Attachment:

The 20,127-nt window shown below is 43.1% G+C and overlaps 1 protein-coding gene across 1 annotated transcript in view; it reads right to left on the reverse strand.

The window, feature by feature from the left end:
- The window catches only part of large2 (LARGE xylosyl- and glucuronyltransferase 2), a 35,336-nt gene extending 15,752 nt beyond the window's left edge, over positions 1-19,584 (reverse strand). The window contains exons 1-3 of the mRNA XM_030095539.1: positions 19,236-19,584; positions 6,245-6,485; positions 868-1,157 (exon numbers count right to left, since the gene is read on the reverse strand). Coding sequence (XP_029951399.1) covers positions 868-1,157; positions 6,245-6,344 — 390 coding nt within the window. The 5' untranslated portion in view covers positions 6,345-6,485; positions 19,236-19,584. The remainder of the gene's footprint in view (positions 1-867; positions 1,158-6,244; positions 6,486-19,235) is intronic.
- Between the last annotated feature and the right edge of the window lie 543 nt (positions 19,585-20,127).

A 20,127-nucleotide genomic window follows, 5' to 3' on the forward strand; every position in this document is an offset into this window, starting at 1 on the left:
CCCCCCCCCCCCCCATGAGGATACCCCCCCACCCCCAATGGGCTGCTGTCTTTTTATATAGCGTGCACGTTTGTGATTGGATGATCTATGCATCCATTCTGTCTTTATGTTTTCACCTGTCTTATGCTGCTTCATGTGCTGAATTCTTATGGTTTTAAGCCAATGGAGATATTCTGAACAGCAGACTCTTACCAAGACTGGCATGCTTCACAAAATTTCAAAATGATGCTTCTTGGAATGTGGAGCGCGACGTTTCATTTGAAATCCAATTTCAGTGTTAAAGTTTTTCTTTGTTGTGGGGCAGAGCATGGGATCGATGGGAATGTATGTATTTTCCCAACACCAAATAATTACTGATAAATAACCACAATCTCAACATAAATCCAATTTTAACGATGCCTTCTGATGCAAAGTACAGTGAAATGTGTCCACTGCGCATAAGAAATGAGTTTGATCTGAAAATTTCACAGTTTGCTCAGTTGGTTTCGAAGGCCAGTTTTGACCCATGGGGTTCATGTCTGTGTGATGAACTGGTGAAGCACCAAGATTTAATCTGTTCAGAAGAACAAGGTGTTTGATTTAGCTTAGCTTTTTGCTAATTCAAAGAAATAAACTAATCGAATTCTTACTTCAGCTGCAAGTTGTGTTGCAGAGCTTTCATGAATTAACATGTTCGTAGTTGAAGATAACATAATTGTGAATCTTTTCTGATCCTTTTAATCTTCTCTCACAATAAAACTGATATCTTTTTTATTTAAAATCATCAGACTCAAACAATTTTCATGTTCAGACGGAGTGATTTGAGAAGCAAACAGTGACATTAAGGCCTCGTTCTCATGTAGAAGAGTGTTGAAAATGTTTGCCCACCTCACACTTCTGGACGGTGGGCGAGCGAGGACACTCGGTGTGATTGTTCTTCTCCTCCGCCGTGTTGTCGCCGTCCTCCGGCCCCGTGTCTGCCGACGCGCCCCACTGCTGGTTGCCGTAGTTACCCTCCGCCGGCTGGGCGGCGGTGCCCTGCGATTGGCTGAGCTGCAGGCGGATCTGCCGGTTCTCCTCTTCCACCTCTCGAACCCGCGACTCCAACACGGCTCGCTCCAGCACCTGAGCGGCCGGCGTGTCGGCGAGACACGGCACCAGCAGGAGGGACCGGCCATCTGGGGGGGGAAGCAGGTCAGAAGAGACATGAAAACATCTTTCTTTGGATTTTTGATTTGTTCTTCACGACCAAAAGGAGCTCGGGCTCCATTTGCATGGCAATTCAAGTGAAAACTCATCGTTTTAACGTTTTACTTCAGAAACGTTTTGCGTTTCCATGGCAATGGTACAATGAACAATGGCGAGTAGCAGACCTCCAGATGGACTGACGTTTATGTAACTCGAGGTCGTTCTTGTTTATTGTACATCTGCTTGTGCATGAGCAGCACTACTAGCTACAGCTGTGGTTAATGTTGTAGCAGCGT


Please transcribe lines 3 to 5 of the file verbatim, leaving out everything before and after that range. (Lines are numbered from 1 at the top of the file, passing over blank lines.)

- The window catches only part of large2 (LARGE xylosyl- and glucuronyltransferase 2), a 35,336-nt gene extending 15,752 nt beyond the window's left edge, over positions 1-19,584 (reverse strand). The window contains exons 1-3 of the mRNA XM_030095539.1: positions 19,236-19,584; positions 6,245-6,485; positions 868-1,157 (exon numbers count right to left, since the gene is read on the reverse strand). Coding sequence (XP_029951399.1) covers positions 868-1,157; positions 6,245-6,344 — 390 coding nt within the window. The 5' untranslated portion in view covers positions 6,345-6,485; positions 19,236-19,584. The remainder of the gene's footprint in view (positions 1-867; positions 1,158-6,244; positions 6,486-19,235) is intronic.
- Between the last annotated feature and the right edge of the window lie 543 nt (positions 19,585-20,127).

A 20,127-nucleotide genomic window follows, 5' to 3' on the forward strand; every position in this document is an offset into this window, starting at 1 on the left: